The History of Groundhog Day
If you’re wondering how Groundhog Day got started, here is the story behind its origins! Groundhogs are most famously known for the American tradition of predicting the end of winter. Each year on February 2 which is Groundhog Day, the Groundhog is brought out to see if it notices its own shadow. If it sees its shadow then it is believed that we will have 6 more weeks of Winter. If February 2 is overcast, the legend says the Groundhog will not see its own shadow and we will have a mild ride for the rest of the Winter.
I took a look at the origin of this tradition and found that it started in Europe as Candlemas Day. This is a derivative of the Pagan observance of Imbolc. Imbolc observes the first changes in the Sun and the first sprouts of buds. The wheel was switching from the position of the Crone to the position of the Maiden, or Winter to Spring.
Early Christians observed this with clergy distributing blessed candles on Candlemas Day to the people in the dark of Winter. A lighted candle was to be placed in the window of each home. The day’s weather mattered also because an overcast Candlemas Day meant that the worst part of winter was behind you.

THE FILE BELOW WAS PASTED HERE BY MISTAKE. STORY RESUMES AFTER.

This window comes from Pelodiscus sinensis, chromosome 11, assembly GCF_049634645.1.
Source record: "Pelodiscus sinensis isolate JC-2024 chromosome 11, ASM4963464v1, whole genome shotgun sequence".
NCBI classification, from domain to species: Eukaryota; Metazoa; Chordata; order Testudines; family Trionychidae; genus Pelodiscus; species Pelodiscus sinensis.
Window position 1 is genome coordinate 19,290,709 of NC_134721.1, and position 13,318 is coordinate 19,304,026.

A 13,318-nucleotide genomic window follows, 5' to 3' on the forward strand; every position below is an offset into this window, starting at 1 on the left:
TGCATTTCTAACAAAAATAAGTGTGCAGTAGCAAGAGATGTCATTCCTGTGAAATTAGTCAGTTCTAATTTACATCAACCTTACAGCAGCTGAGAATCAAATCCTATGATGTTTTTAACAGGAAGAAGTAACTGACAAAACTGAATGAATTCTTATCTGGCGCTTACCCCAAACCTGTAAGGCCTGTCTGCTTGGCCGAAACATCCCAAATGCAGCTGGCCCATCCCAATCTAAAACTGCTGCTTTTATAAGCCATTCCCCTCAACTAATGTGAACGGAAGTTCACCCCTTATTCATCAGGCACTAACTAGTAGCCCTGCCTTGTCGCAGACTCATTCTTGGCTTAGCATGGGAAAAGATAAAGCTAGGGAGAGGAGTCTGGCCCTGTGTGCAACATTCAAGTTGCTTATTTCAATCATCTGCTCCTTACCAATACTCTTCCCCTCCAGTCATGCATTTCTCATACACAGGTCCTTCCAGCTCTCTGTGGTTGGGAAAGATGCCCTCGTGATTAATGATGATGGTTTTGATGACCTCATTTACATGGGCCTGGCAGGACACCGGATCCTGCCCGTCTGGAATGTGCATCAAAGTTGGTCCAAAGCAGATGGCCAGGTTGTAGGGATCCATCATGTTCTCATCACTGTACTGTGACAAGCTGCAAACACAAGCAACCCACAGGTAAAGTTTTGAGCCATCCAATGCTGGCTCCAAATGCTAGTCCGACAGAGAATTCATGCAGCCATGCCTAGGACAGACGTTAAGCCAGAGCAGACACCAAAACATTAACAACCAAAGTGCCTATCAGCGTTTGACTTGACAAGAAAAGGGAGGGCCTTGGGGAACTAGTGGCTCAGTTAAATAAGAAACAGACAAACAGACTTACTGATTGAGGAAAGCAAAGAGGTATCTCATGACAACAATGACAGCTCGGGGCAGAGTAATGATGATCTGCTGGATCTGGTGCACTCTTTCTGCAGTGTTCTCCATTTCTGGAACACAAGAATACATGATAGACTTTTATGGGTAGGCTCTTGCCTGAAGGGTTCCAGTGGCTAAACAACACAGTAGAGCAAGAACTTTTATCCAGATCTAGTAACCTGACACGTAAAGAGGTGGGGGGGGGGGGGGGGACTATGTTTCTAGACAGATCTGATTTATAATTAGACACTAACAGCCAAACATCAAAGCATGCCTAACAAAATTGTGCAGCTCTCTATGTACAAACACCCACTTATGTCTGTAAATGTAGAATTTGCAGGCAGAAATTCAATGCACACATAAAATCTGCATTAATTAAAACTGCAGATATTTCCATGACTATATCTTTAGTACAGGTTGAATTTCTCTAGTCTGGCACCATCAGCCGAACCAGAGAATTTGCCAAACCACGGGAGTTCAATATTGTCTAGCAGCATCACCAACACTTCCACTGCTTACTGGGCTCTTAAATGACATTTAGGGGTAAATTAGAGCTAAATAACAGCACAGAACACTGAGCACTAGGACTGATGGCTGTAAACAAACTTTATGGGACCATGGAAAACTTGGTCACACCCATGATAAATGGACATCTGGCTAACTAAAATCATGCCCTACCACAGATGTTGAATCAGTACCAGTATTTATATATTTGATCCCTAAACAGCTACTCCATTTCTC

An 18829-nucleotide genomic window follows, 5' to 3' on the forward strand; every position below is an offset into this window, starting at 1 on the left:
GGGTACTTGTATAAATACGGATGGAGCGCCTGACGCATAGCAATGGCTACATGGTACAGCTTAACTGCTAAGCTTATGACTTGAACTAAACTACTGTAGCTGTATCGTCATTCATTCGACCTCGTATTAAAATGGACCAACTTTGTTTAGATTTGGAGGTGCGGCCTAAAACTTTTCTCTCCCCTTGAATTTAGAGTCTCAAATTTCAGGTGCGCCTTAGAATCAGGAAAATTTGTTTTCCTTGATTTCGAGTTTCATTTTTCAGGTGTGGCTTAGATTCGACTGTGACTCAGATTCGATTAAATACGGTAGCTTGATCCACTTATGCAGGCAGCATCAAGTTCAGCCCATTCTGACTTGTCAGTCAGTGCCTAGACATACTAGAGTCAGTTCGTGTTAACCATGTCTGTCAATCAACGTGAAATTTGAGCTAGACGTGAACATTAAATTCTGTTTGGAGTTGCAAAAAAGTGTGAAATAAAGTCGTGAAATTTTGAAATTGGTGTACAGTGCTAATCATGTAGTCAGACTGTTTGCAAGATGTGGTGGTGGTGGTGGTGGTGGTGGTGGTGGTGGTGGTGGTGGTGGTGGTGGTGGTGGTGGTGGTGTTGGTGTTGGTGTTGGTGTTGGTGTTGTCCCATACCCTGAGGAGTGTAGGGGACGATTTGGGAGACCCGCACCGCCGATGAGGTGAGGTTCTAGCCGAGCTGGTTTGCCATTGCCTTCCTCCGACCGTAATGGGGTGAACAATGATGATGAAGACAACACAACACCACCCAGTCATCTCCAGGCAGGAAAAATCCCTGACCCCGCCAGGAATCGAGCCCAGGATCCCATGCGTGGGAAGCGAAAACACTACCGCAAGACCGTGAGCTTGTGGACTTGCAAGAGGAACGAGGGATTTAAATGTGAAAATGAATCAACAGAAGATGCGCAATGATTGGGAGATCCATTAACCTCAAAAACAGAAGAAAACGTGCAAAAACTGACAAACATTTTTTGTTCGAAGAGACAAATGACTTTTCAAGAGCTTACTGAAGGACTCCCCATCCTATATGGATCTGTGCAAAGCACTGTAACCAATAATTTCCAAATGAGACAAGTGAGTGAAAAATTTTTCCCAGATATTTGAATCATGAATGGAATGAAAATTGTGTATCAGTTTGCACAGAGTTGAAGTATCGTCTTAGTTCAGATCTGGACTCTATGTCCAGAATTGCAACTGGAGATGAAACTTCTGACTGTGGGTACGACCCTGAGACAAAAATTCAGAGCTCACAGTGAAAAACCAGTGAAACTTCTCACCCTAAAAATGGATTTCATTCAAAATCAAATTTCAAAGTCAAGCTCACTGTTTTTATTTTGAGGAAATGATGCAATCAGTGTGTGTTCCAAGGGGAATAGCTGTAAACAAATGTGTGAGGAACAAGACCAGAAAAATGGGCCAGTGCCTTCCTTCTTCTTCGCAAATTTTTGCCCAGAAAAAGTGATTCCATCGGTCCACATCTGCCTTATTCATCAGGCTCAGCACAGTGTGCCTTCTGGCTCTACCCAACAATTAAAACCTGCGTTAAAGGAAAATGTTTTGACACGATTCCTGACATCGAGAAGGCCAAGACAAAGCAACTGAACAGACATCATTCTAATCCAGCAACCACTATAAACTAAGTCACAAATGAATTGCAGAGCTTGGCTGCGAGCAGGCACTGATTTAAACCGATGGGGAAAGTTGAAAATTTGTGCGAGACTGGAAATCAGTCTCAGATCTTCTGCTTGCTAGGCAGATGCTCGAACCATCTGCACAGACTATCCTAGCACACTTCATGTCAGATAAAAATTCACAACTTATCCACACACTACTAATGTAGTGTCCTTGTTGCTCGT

The earliest reference to the Groundhog being a part of Candlemas day came from James Morris’ diary in 1841. This credited the Groundhog adaptation to the Germans in Pennsylvania. If the Groundhog saw his shadow then he went back to hibernating, if he stayed awake and moved around then again the worst of winter was over.
The most famous Groundhog in the United States is Punxsutawney Phil. At 7:25 a.m. every February 2nd, Phil is brought out to make his prediction. One thing that most people don’t know is a Groundhog is referred to as a Woodchuck because the Native Americans considered all Groundhogs to be descendants of “Wojak the Groundhog”.
Enjoy the day!